Abhishek Kumar has long been determined to not only become a practicing physician, but to also uncover clinical applications for cutting-edge biomechanical discoveries. After his in-progress research project earned him first place in the 2017 University of Saskatchewan Students’ Union (USSU) Undergraduate Project Symposium, he is one step closer to his goal.
Anchored to Research
During the summer of 2016, Kumar embarked on a research project, titled: Using one or two arms to add haptic input during walking: Does it matter. This project focused on the effects of haptic perception (touch-based sensory feedback) techniques on the improvement of balance while walking. Although haptic perception may sound like an obscure term, is used by virtually everyone on a daily basis through cell phones and video-game controllers. For example, when you touch the navigation buttons on an Android phone, that little “buzz” you feel is haptic feedback!
The study compared the effectiveness of similar feedback (which was produced by using walking aids) on balance. Two types of aides with one or both arms, anchor-based and rigid-railing, were examined and compared to determine how they affected balance. This research was conducted alongside a team of two undergraduate and one students, and supervisors Drs. Alison Oates and Joel Lanovaz in the college of Kinesiology. The experiment’s results showed that in healthy adults, using walking aids with both arms improved walking balance more than using only one. Furthermore, anchor-based walking aids proved to increase balance due to haptic perception, whereas rigid-railing aids were only effective because of arm placement. Kumar’s work greatly impressed the symposium’s judges, because, as he explained, its implications are directly applicable to medicine and wellness:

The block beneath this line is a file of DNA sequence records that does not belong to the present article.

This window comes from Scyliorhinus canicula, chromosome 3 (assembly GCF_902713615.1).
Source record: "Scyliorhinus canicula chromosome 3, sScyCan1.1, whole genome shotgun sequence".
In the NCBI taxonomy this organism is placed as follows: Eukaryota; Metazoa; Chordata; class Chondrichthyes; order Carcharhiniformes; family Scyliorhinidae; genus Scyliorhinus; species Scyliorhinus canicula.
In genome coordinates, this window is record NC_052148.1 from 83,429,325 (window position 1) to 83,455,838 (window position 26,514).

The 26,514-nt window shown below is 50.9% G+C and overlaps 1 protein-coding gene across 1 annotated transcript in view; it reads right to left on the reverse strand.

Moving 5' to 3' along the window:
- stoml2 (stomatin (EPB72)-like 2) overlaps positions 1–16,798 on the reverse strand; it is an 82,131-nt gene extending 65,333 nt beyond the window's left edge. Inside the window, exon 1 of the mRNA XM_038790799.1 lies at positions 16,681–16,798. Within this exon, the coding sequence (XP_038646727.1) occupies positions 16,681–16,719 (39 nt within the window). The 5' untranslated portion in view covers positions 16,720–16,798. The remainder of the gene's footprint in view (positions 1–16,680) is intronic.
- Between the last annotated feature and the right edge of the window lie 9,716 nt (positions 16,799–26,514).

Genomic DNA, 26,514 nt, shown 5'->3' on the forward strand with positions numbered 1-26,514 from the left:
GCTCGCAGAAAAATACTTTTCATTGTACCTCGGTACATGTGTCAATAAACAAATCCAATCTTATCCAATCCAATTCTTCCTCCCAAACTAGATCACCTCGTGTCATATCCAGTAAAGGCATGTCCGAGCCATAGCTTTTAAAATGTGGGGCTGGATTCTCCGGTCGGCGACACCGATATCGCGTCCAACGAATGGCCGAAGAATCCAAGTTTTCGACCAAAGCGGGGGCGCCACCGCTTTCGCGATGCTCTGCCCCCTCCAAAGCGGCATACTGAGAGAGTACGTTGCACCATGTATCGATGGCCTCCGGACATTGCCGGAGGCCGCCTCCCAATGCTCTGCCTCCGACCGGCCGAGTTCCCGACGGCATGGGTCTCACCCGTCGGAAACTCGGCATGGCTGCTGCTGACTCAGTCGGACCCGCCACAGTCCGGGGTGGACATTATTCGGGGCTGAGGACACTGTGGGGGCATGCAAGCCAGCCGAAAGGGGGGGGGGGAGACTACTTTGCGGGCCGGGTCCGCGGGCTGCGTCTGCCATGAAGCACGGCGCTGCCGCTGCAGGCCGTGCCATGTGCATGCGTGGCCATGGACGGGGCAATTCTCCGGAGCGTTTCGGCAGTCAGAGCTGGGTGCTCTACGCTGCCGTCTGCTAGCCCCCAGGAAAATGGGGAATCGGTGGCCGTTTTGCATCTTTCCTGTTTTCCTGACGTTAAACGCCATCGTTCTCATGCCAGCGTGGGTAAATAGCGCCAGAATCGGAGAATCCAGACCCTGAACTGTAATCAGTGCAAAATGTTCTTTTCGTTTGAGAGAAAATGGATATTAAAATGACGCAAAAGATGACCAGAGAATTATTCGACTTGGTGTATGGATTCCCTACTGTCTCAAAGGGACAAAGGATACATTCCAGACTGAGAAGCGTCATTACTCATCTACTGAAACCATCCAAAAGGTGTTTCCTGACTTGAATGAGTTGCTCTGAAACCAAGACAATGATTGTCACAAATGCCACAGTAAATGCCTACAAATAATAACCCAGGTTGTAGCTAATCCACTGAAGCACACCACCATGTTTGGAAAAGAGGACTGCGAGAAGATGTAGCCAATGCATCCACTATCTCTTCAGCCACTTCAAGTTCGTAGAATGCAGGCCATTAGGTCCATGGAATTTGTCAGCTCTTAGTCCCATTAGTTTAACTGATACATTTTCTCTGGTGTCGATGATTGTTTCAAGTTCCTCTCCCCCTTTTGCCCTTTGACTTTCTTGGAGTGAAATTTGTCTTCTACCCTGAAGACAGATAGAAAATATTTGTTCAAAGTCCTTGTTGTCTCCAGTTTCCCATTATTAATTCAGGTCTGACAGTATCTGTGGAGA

“…anchor-based systems can be used in clinical settings to help improve walking balance in certain populations. It may also be helpful to fall-prone seniors (and at-risk populations) to improve walking in their daily lives…Using an anchor-based system is akin to walking a dog outside.”
It is also possible to use these initial discoveries as a springboard to testing further ideas and biotechnological developments:
“The next step [from this experiment] would be to conduct a walking anchor-based intervention research [project] to study the effects of anchors as a possible intervention for improving walking stability in healthy or clinical populations.”
Securing the Win